For this week’s sandbox activity, here is my own image modified using tuxpi.com. I also decided to add a Creative Commons license for attribution, the ShareAlike 4.0 International license.
Monarch Lion by C. Vera is licensed under a Creative Commons Attribution-ShareAlike 4.0 International License.
I chose Tuxpi to edit my image because I was impressed with the variety of 60 photo editing tools. I had never created a pop art image with any of my photos, so this was a good opportunity to do so. With Tuxpi, you can: add different effects to photos such as borders and frames; crop, resize, and rotate pictures; and add text, change colors, and create photo montages. Working with this online photo editing tool was easy and quick. With elementary students, after reading a book, they can create a Wanted Poster with a photo or drawing of a character. Multiple descriptions can be added such as who the character is, what he or she looks like, when and where he or she was last seen, and a brief description of an event in which the character was involved.
An interesting creation tool I’ve explored is Foldplay. With your own photos, you can create three-dimensional items like: puzzles, a kaleidocycle, a foldbook, and an invertible cube. Tutorials and video instructions are also included. Younger students may have a difficult time folding, so working in pairs may help the students with their fine motor skills. One activity for students is to create a foldbook with their own photos and produce short stories. Students of all ages can easily upload their photos and add text to describe the photos. Eight pages can be made and there are instructions on the website about how to properly fold the pages into a book.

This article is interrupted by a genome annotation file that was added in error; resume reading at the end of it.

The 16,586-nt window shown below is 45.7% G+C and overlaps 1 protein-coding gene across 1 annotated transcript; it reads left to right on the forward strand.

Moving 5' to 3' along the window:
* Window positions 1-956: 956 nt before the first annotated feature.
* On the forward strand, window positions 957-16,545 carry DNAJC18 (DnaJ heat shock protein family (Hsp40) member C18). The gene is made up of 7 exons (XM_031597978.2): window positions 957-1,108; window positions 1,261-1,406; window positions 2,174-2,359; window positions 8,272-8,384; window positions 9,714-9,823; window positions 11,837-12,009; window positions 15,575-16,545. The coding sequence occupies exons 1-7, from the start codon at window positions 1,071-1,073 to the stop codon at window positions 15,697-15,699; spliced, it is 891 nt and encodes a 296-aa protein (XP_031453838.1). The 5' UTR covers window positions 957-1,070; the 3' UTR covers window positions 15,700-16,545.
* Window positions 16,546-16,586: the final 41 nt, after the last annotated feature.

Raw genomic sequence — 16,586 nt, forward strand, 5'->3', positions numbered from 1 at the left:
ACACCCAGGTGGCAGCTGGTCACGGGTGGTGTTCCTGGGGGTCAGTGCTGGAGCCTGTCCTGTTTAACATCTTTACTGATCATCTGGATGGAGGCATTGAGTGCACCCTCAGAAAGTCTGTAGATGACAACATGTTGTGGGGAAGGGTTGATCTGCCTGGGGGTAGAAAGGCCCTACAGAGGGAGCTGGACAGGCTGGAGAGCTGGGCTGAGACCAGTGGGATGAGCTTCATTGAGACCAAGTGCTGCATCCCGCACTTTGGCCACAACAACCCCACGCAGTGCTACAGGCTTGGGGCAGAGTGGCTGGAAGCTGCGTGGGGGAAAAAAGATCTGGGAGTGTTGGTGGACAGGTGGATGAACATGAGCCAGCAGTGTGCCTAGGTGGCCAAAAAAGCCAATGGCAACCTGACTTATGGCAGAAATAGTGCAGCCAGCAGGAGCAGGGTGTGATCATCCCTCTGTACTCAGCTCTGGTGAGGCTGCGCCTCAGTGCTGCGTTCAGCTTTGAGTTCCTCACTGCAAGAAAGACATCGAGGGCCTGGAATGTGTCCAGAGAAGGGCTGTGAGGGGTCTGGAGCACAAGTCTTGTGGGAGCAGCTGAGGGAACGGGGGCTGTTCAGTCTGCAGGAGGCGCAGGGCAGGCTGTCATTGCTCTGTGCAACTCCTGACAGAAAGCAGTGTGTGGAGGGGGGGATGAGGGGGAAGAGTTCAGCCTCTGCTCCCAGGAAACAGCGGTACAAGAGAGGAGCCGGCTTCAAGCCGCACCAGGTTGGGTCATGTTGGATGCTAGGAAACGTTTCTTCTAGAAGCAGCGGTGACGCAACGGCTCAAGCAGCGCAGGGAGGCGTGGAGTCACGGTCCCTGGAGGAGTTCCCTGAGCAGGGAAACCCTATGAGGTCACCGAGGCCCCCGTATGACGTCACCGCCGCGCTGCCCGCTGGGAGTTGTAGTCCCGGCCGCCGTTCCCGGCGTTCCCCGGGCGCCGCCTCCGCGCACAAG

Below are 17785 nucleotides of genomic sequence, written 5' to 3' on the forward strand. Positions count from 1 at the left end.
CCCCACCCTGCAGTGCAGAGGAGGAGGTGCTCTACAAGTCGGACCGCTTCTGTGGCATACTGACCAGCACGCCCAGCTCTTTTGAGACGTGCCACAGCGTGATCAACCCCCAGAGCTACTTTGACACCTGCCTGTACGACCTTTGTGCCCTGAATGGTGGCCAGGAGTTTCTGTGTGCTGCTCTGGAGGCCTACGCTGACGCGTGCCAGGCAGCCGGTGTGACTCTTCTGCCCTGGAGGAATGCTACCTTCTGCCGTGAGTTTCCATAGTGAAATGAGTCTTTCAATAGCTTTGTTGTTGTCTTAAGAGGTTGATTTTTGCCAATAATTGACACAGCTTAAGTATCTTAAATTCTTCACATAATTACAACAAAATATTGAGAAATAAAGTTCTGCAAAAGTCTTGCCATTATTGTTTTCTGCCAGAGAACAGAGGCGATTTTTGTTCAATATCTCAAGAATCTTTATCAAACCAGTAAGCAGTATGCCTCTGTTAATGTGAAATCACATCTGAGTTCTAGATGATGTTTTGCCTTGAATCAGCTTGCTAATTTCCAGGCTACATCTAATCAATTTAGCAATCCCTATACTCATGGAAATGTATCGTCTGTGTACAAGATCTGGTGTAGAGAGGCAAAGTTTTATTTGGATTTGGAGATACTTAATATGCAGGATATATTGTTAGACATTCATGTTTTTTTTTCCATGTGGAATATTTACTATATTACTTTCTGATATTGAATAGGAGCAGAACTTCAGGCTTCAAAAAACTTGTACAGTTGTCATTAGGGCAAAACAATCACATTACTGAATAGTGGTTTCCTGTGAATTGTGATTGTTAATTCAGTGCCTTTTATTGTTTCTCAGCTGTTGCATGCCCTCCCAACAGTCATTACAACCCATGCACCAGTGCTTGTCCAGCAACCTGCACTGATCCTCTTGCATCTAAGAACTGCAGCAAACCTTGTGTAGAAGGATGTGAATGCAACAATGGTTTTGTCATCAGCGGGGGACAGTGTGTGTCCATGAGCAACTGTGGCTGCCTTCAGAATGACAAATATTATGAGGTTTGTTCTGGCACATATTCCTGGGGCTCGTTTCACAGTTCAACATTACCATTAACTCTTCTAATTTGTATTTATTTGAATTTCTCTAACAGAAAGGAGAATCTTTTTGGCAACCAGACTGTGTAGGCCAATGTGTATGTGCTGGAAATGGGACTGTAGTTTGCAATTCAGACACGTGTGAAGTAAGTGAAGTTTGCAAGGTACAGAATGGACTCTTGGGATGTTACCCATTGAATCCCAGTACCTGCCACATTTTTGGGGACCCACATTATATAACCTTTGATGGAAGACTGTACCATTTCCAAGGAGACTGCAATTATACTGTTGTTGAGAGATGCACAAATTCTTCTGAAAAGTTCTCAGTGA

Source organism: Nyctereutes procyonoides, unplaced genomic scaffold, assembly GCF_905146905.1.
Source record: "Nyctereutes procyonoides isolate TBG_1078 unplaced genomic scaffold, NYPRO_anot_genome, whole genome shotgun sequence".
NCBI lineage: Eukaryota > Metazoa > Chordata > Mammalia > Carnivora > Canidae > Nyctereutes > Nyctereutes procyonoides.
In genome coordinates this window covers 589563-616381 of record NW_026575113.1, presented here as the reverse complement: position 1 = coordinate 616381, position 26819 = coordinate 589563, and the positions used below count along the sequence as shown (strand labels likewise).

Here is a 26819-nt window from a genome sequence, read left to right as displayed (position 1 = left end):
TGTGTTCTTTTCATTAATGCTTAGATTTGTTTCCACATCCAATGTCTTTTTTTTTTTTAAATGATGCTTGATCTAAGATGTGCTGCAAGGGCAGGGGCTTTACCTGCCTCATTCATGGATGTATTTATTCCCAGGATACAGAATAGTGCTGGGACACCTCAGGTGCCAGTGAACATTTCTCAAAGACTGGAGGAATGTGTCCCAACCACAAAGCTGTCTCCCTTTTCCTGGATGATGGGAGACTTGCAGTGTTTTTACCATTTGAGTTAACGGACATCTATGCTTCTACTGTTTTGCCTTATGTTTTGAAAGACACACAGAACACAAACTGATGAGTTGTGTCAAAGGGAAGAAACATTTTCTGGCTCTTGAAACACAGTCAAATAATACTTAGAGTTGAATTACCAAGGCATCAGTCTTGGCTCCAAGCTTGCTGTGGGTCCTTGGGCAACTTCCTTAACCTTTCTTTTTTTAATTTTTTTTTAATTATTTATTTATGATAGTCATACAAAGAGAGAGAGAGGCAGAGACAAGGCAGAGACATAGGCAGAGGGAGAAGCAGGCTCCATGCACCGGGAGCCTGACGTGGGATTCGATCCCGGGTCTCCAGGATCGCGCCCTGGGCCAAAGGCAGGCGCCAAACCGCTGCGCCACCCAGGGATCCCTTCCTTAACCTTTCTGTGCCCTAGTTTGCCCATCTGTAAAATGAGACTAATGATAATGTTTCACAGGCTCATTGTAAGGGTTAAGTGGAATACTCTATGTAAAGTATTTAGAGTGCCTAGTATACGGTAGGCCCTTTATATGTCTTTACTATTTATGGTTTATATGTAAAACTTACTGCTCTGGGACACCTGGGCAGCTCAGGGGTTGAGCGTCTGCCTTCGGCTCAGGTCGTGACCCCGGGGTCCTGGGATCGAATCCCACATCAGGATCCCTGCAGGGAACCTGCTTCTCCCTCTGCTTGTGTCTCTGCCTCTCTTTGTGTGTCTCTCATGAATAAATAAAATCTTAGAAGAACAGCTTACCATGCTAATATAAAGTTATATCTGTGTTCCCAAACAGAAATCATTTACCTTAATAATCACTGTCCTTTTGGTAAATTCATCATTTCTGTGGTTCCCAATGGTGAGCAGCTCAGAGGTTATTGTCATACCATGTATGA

PicMonkey is another online photo editor that can be used for touching up photos, creating designs, and collages. Students can use this tool to construct collages from their field trips. They can add captions and descriptions to the collage as well as cool facts they’ve learned. Or, students can customize journal pages with their own pictures and a school-rule overlay with a cursive font such as Pencil Pete or Learning Curve. Educators can also make their own charts and mini-posters using their own pictures, creating a background, and even adding in a checklist.